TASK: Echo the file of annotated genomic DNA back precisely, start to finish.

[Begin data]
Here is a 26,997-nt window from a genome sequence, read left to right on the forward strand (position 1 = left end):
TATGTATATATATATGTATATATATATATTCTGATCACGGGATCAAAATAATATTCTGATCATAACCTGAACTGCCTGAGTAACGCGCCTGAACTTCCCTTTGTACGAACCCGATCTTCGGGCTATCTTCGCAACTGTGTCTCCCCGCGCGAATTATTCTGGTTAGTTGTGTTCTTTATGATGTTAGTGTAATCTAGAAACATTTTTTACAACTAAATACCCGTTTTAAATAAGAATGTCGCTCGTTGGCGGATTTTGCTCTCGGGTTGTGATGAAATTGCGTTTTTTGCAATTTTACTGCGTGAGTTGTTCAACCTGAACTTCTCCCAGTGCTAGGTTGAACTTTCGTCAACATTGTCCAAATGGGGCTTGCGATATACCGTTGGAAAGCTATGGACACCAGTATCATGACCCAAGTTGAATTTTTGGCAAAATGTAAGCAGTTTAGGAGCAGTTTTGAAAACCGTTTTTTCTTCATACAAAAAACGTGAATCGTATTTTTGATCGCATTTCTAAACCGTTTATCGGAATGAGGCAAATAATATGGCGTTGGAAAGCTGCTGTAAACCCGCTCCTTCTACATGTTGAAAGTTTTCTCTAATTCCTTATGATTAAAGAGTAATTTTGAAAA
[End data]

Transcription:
Here is a 26,997-nt window from a genome sequence, read left to right on the forward strand (position 1 = left end):
TATGTATATATATATGTATATATATATATTCTGATCACGGGATCAAAATAATATTCTGATCATAACCTGAACTGCCTGAGTAACGCGCCTGAACTTCCCTTTGTACGAACCCGATCTTCGGGCTATCTTCGCAACTGTGTCTCCCCGCGCGAATTATTCTGGTTAGTTGTGTTCTTTATGATGTTAGTGTAATCTAGAAACATTTTTTACAACTAAATACCCGTTTTAAATAAGAATGTCGCTCGTTGGCGGATTTTGCTCTCGGGTTGTGATGAAATTGCGTTTTTTGCAATTTTACTGCGTGAGTTGTTCAACCTGAACTTCTCCCAGTGCTAGGTTGAACTTTCGTCAACATTGTCCAAATGGGGCTTGCGATATACCGTTGGAAAGCTATGGACACCAGTATCATGACCCAAGTTGAATTTTTGGCAAAATGTAAGCAGTTTAGGAGCAGTTTTGAAAACCGTTTTTTCTTCATACAAAAAACGTGAATCGTATTTTTGATCGCATTTCTAAACCGTTTATCGGAATGAGGCAAATAATATGGCGTTGGAAAGCTGCTGTAAACCCGCTCCTTCTACATGTTGAAAGTTTTCTCTAATTCCTTATGATTAAAGAGTAATTTTGAAAA